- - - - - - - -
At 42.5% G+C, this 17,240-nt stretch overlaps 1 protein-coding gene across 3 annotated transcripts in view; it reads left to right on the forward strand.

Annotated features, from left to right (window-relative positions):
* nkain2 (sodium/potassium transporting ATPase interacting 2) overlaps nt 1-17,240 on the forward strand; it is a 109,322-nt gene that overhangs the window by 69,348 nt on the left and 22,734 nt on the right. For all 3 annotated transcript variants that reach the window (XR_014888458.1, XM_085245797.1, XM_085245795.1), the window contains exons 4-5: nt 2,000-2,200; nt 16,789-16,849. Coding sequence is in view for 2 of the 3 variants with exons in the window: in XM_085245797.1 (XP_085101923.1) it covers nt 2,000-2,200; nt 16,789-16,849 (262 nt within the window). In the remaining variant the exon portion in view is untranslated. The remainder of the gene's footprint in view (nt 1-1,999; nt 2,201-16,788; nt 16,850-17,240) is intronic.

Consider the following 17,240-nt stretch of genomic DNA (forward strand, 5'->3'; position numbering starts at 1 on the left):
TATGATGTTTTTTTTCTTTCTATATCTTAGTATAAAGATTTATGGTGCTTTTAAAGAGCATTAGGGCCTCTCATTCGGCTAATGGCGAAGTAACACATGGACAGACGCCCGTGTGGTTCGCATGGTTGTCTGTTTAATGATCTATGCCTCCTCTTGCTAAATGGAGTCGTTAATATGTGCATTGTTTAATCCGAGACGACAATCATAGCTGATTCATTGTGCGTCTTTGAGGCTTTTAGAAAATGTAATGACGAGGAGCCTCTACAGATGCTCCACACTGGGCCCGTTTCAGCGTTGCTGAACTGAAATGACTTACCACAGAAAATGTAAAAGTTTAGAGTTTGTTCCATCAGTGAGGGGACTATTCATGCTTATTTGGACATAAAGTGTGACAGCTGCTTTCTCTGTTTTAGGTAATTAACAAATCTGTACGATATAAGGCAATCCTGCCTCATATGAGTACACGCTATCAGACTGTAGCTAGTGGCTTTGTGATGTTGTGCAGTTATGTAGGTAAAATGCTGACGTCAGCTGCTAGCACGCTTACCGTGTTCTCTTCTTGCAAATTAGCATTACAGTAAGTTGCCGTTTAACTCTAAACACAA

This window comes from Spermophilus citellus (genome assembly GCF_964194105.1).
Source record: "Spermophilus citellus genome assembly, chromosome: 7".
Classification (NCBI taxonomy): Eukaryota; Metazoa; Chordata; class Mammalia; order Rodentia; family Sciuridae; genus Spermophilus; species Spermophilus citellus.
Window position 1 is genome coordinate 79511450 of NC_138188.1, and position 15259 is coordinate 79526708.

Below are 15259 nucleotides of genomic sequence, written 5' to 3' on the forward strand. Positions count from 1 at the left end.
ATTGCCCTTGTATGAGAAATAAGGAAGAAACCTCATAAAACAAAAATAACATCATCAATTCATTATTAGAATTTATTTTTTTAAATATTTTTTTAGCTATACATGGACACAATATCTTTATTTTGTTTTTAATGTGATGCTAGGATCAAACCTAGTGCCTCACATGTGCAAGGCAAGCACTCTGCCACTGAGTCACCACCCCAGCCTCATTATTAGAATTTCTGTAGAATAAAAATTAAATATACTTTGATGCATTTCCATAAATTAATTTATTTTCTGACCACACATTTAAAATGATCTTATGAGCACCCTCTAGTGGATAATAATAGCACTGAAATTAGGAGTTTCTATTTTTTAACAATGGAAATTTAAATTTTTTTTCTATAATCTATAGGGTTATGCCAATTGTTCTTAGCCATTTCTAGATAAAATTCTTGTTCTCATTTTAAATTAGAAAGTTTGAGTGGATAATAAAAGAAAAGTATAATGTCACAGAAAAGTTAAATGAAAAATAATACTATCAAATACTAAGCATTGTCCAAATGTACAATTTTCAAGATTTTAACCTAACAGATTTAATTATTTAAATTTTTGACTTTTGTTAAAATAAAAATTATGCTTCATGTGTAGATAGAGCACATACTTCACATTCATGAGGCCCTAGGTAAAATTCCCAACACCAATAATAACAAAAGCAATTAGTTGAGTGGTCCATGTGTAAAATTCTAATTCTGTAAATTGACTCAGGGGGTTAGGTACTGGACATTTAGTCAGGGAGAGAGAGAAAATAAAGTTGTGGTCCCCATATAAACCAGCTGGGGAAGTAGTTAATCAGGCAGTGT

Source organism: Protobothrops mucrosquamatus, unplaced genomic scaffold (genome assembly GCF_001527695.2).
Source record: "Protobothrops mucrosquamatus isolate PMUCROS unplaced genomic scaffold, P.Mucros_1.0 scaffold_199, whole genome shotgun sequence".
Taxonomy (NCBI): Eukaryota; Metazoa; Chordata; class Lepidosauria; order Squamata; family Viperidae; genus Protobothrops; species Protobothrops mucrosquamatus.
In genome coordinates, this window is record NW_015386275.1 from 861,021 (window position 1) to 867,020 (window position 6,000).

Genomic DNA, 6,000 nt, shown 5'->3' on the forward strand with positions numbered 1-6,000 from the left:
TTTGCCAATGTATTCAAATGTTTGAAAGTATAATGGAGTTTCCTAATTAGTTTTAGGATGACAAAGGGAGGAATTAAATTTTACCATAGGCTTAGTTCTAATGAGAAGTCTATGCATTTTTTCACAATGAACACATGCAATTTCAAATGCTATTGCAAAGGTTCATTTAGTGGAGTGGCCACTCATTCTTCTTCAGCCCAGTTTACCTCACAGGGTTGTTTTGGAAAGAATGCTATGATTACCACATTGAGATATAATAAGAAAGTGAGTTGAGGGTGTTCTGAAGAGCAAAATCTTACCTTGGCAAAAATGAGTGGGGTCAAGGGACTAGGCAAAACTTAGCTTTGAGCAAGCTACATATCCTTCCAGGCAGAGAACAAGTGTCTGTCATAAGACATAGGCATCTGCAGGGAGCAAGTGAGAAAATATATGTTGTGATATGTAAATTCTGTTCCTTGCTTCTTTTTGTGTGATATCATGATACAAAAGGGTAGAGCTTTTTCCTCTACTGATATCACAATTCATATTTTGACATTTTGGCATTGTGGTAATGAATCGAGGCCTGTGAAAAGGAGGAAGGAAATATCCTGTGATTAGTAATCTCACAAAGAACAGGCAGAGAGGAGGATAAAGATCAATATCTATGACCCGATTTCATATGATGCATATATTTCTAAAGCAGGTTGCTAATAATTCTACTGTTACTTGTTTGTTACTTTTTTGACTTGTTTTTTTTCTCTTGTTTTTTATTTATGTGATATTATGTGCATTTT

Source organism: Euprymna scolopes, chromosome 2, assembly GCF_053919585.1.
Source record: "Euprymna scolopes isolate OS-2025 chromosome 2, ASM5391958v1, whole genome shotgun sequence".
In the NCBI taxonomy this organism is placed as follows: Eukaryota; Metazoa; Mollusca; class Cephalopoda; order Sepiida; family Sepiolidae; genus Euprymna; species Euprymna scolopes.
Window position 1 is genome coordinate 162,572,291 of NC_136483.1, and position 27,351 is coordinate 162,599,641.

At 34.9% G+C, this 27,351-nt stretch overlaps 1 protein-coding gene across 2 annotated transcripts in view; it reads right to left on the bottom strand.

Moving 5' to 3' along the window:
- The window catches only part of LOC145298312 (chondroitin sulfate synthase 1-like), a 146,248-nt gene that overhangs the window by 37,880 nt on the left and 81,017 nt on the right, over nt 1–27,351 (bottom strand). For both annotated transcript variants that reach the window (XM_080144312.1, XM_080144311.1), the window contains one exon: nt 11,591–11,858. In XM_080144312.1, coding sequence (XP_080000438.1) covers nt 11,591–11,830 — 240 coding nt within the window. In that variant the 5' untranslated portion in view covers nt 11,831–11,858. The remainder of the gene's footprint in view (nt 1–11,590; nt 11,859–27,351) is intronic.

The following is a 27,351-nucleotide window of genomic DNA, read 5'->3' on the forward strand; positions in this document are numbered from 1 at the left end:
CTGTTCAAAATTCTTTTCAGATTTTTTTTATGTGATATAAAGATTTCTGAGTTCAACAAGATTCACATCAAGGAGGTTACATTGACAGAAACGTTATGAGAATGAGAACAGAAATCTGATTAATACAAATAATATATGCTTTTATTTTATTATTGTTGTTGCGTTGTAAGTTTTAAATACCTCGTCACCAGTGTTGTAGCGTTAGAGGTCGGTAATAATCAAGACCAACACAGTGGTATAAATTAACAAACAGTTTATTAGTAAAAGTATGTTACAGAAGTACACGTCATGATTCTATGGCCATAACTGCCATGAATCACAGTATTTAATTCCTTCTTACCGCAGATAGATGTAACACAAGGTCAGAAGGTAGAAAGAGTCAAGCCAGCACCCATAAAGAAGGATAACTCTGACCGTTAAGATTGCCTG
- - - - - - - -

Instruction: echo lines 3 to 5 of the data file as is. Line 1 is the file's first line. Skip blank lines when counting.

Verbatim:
* nkain2 (sodium/potassium transporting ATPase interacting 2) overlaps nt 1-17,240 on the forward strand; it is a 109,322-nt gene that overhangs the window by 69,348 nt on the left and 22,734 nt on the right. For all 3 annotated transcript variants that reach the window (XR_014888458.1, XM_085245797.1, XM_085245795.1), the window contains exons 4-5: nt 2,000-2,200; nt 16,789-16,849. Coding sequence is in view for 2 of the 3 variants with exons in the window: in XM_085245797.1 (XP_085101923.1) it covers nt 2,000-2,200; nt 16,789-16,849 (262 nt within the window). In the remaining variant the exon portion in view is untranslated. The remainder of the gene's footprint in view (nt 1-1,999; nt 2,201-16,788; nt 16,850-17,240) is intronic.

Consider the following 17,240-nt stretch of genomic DNA (forward strand, 5'->3'; position numbering starts at 1 on the left):
TATGATGTTTTTTTTCTTTCTATATCTTAGTATAAAGATTTATGGTGCTTTTAAAGAGCATTAGGGCCTCTCATTCGGCTAATGGCGAAGTAACACATGGACAGACGCCCGTGTGGTTCGCATGGTTGTCTGTTTAATGATCTATGCCTCCTCTTGCTAAATGGAGTCGTTAATATGTGCATTGTTTAATCCGAGACGACAATCATAGCTGATTCATTGTGCGTCTTTGAGGCTTTTAGAAAATGTAATGACGAGGAGCCTCTACAGATGCTCCACACTGGGCCCGTTTCAGCGTTGCTGAACTGAAATGACTTACCACAGAAAATGTAAAAGTTTAGAGTTTGTTCCATCAGTGAGGGGACTATTCATGCTTATTTGGACATAAAGTGTGACAGCTGCTTTCTCTGTTTTAGGTAATTAACAAATCTGTACGATATAAGGCAATCCTGCCTCATATGAGTACACGCTATCAGACTGTAGCTAGTGGCTTTGTGATGTTGTGCAGTTATGTAGGTAAAATGCTGACGTCAGCTGCTAGCACGCTTACCGTGTTCTCTTCTTGCAAATTAGCATTACAGTAAGTTGCCGTTTAACTCTAAACACAA